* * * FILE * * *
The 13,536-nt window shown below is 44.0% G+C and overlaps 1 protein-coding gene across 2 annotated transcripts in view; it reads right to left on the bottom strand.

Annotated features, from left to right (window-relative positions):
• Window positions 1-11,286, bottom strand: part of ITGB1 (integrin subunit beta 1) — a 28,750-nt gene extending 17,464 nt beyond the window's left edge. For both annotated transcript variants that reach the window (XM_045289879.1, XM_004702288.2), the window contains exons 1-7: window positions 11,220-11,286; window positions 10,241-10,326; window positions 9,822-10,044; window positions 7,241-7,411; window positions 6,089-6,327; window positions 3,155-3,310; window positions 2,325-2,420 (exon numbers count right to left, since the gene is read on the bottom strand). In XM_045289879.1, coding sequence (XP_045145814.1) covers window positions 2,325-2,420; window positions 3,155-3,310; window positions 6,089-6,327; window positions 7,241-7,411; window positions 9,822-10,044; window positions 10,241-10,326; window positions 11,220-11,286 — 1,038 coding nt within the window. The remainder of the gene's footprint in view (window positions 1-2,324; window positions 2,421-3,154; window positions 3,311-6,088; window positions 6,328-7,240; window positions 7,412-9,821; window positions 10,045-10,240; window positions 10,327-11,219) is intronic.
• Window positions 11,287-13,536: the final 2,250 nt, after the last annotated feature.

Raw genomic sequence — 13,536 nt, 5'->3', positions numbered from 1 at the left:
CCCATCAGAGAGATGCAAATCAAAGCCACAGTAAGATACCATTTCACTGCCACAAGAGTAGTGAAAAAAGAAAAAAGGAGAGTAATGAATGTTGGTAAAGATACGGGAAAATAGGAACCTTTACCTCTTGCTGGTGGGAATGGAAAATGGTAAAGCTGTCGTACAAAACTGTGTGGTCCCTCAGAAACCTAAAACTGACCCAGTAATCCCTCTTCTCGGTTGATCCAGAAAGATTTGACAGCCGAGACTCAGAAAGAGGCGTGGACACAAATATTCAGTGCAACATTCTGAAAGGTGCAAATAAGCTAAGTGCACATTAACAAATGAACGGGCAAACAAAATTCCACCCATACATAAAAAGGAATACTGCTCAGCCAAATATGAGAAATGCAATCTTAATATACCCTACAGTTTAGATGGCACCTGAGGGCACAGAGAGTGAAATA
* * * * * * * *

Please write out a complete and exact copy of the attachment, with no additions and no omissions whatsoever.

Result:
The 13,536-nt window shown below is 44.0% G+C and overlaps 1 protein-coding gene across 2 annotated transcripts in view; it reads right to left on the bottom strand.

Annotated features, from left to right (window-relative positions):
• Window positions 1-11,286, bottom strand: part of ITGB1 (integrin subunit beta 1) — a 28,750-nt gene extending 17,464 nt beyond the window's left edge. For both annotated transcript variants that reach the window (XM_045289879.1, XM_004702288.2), the window contains exons 1-7: window positions 11,220-11,286; window positions 10,241-10,326; window positions 9,822-10,044; window positions 7,241-7,411; window positions 6,089-6,327; window positions 3,155-3,310; window positions 2,325-2,420 (exon numbers count right to left, since the gene is read on the bottom strand). In XM_045289879.1, coding sequence (XP_045145814.1) covers window positions 2,325-2,420; window positions 3,155-3,310; window positions 6,089-6,327; window positions 7,241-7,411; window positions 9,822-10,044; window positions 10,241-10,326; window positions 11,220-11,286 — 1,038 coding nt within the window. The remainder of the gene's footprint in view (window positions 1-2,324; window positions 2,421-3,154; window positions 3,311-6,088; window positions 6,328-7,240; window positions 7,412-9,821; window positions 10,045-10,240; window positions 10,327-11,219) is intronic.
• Window positions 11,287-13,536: the final 2,250 nt, after the last annotated feature.

Raw genomic sequence — 13,536 nt, 5'->3', positions numbered from 1 at the left:
CCCATCAGAGAGATGCAAATCAAAGCCACAGTAAGATACCATTTCACTGCCACAAGAGTAGTGAAAAAAGAAAAAAGGAGAGTAATGAATGTTGGTAAAGATACGGGAAAATAGGAACCTTTACCTCTTGCTGGTGGGAATGGAAAATGGTAAAGCTGTCGTACAAAACTGTGTGGTCCCTCAGAAACCTAAAACTGACCCAGTAATCCCTCTTCTCGGTTGATCCAGAAAGATTTGACAGCCGAGACTCAGAAAGAGGCGTGGACACAAATATTCAGTGCAACATTCTGAAAGGTGCAAATAAGCTAAGTGCACATTAACAAATGAACGGGCAAACAAAATTCCACCCATACATAAAAAGGAATACTGCTCAGCCAAATATGAGAAATGCAATCTTAATATACCCTACAGTTTAGATGGCACCTGAGGGCACAGAGAGTGAAATA